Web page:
Every single update that we make is around quality of the site or general quality, perceived quality of the site, content and the links or whatever. All these are in the Webmaster Guidelines. When there’s something that is not in line with our Webmaster Guidelines, or we change an algorithm that modifies the Webmaster Guidelines, then we update the Webmaster Guidelines as well.

Or we publish something like a Penguin algorithm, or work with journalists like you to publish, throw them something like they did with Panda.

Interviewer: So for all these one to two updates a day, when webmasters go on and see their rankings go up or down, how many of those changes are actually actionable? Can webmasters actually take something away from that, or is it just under the generic and for the quality of your site?

Gary Illyes: I would say that for the vast majority, and I’m talking about probably over 95%, 98% of the launches are not actionable for webmasters. And that’s because we may change, for example, which keywords from the page we pick up because we see, let’s say, that people in a certain region put up the content differently and we want to adapt to that.


Basically, if you publish high quality content that is highly cited on the Internet – and I’m not talking about just links, but also mentions on social networks and people talking about your branding, crap like that.

[audience laughter]

Then, I shouldn’t have said that right? Then you are doing great. And fluctuations will always happen to your traffic. We can’t help that; it would be really weird if there wasn’t fluctuation, because that would mean we don’t change, we don’t improve our search results anymore.

Note: This transcript has been lightly edited by author for clarity.

Recovering From Fred

Because Fred is not a singular algorithm update that targets a single or set of common issues, a “hit” by Fred (all unnamed updates going forward) will only be known to you if other SEO professionals note it and talk about it as well.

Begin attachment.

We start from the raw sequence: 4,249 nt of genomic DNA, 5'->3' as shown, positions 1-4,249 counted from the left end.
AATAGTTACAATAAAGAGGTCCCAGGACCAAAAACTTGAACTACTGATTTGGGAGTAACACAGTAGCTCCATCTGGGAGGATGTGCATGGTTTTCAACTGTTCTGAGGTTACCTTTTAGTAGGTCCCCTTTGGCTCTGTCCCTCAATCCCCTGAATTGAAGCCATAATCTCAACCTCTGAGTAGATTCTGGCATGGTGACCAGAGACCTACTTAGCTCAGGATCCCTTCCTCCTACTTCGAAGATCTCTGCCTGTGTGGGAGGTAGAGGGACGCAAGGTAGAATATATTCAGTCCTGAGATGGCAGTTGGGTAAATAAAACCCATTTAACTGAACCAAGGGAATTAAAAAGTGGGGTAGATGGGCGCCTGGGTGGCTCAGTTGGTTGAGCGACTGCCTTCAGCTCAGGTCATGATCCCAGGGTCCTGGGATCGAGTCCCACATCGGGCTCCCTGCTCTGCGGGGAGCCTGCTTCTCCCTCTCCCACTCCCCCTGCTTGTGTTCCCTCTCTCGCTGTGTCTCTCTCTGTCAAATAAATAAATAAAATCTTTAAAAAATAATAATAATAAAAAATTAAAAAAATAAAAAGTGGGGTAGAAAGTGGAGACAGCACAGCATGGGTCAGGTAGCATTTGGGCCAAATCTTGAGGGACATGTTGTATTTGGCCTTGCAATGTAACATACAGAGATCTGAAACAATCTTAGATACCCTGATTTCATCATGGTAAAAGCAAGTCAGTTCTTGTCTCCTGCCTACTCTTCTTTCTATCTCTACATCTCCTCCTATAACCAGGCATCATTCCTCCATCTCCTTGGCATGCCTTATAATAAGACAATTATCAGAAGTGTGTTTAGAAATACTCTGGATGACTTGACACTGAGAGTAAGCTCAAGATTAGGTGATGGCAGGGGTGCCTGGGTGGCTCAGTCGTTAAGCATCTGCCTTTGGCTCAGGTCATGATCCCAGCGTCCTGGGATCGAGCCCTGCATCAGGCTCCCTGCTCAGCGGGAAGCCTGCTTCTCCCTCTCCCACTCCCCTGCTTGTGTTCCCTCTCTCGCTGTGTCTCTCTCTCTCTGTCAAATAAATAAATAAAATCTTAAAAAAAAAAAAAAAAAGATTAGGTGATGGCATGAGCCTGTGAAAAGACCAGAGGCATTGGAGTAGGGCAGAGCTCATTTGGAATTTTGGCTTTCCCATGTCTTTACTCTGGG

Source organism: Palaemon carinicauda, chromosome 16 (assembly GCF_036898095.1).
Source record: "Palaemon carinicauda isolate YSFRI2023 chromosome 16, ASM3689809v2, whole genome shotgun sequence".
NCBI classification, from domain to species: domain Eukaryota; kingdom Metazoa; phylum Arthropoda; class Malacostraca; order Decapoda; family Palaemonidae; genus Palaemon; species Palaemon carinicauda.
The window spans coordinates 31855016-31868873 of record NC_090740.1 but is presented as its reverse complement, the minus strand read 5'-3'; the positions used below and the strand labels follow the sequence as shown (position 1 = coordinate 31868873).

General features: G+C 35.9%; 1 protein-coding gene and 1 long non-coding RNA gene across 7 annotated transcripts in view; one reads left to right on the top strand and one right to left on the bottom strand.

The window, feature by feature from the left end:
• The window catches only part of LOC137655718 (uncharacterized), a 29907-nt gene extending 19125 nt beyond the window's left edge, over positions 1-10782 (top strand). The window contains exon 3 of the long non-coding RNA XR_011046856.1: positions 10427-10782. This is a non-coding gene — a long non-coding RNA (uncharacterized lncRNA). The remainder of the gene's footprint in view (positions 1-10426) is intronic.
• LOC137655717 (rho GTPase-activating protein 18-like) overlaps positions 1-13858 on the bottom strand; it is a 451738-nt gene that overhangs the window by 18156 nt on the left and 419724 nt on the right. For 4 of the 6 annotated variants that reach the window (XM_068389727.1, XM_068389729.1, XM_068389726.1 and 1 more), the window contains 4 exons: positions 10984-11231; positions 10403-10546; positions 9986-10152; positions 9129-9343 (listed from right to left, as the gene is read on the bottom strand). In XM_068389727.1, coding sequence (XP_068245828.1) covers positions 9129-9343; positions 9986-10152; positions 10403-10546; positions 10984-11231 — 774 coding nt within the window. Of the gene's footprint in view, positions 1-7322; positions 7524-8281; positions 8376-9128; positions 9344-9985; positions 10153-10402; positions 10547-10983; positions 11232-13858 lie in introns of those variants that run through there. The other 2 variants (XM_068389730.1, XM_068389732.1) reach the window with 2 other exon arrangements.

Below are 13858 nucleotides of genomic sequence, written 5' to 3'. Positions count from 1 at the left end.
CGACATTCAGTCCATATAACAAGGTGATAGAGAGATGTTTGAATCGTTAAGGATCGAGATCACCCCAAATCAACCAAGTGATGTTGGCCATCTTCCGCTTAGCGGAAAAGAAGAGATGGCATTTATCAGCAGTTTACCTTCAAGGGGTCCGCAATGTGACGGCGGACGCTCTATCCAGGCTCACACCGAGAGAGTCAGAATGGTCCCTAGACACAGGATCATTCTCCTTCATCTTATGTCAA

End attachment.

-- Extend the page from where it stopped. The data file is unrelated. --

Google won’t be announcing future iterations or refreshes of Fred. They will not tell you what they targeted and they will not give you information that helps you recover from it.

So the first way you can identify a Fred issue is to look and see if multiple sites were affected. If so, then it is likely an update. Otherwise it is just a site issue.

Google sees all quality updates as being “Freds” and also unactionable and common.

But is this true? Is there really nothing you can do if hit by “Fred”?

No, there is plenty you can do.

Once you have made sure that your site was affected by was a “Fred” update there are two Google documents that can help you locate your issue and make a fix.

First is the Google Webmaster Guidelines, which Illyes referred to in his Brighton interview.

If you have never read these guidelines or have not read them in some time, this would be a good time to review. You want to make sure you have covered the basics before diving into the deep end.

Google Quality Evaluator Guidelines

So what if you know your site is in compliance with Google’s Webmaster Guidelines and there are no other apparent issues? What do you do then if you are sure you were hit with the negative effects of a quality update that is not seemingly Panda, which as a named algorithm has a very specific focus?

The good news is you have a Google guide that gives you a roadmap with specifications on what to review: The Google Search Quality Evaluator Guidelines.

Google gives quality rater guidelines to users it employs to effectively review the quality of websites. These quality raters make assessments of what is a good or not good site based on these specifications.

The good news? You can use this for your site, too!

However, the quality evaluator guidelines are not an SEO guide. Do not use it as a tutorial on search engine optimization. It was not designed with this in mind.

That said, these guidelines can give you all the information you need to better understand how Google interprets your site and what it believes is (and is not) a quality site.

The Google Webmaster Guidelines provide a checklist of what generally might be wrong, while the search quality rating guidelines gives you the details on how that is potentially evaluated, generally speaking.